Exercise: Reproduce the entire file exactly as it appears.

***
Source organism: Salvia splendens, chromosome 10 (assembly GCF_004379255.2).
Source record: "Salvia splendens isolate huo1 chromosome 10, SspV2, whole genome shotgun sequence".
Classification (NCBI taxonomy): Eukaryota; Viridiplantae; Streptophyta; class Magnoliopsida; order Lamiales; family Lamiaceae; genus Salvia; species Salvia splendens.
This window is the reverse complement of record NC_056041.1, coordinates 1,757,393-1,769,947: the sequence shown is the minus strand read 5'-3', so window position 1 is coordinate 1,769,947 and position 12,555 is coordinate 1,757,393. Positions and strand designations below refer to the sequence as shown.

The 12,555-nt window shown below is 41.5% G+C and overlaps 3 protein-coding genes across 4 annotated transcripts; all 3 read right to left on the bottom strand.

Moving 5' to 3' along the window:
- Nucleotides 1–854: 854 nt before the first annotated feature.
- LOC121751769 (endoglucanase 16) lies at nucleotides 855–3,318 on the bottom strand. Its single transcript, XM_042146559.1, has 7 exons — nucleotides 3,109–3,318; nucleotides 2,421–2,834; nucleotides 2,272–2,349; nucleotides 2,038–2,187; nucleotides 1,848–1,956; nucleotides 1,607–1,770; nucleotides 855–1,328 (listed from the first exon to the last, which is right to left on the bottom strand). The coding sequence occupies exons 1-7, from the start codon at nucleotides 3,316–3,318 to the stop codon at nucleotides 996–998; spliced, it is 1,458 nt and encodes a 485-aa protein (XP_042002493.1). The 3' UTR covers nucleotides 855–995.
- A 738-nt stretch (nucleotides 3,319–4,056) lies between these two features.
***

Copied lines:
Source organism: Salvia splendens, chromosome 10 (assembly GCF_004379255.2).
Source record: "Salvia splendens isolate huo1 chromosome 10, SspV2, whole genome shotgun sequence".
Classification (NCBI taxonomy): Eukaryota; Viridiplantae; Streptophyta; class Magnoliopsida; order Lamiales; family Lamiaceae; genus Salvia; species Salvia splendens.
This window is the reverse complement of record NC_056041.1, coordinates 1,757,393-1,769,947: the sequence shown is the minus strand read 5'-3', so window position 1 is coordinate 1,769,947 and position 12,555 is coordinate 1,757,393. Positions and strand designations below refer to the sequence as shown.

The 12,555-nt window shown below is 41.5% G+C and overlaps 3 protein-coding genes across 4 annotated transcripts; all 3 read right to left on the bottom strand.

Moving 5' to 3' along the window:
- Nucleotides 1–854: 854 nt before the first annotated feature.
- LOC121751769 (endoglucanase 16) lies at nucleotides 855–3,318 on the bottom strand. Its single transcript, XM_042146559.1, has 7 exons — nucleotides 3,109–3,318; nucleotides 2,421–2,834; nucleotides 2,272–2,349; nucleotides 2,038–2,187; nucleotides 1,848–1,956; nucleotides 1,607–1,770; nucleotides 855–1,328 (listed from the first exon to the last, which is right to left on the bottom strand). The coding sequence occupies exons 1-7, from the start codon at nucleotides 3,316–3,318 to the stop codon at nucleotides 996–998; spliced, it is 1,458 nt and encodes a 485-aa protein (XP_042002493.1). The 3' UTR covers nucleotides 855–995.
- A 738-nt stretch (nucleotides 3,319–4,056) lies between these two features.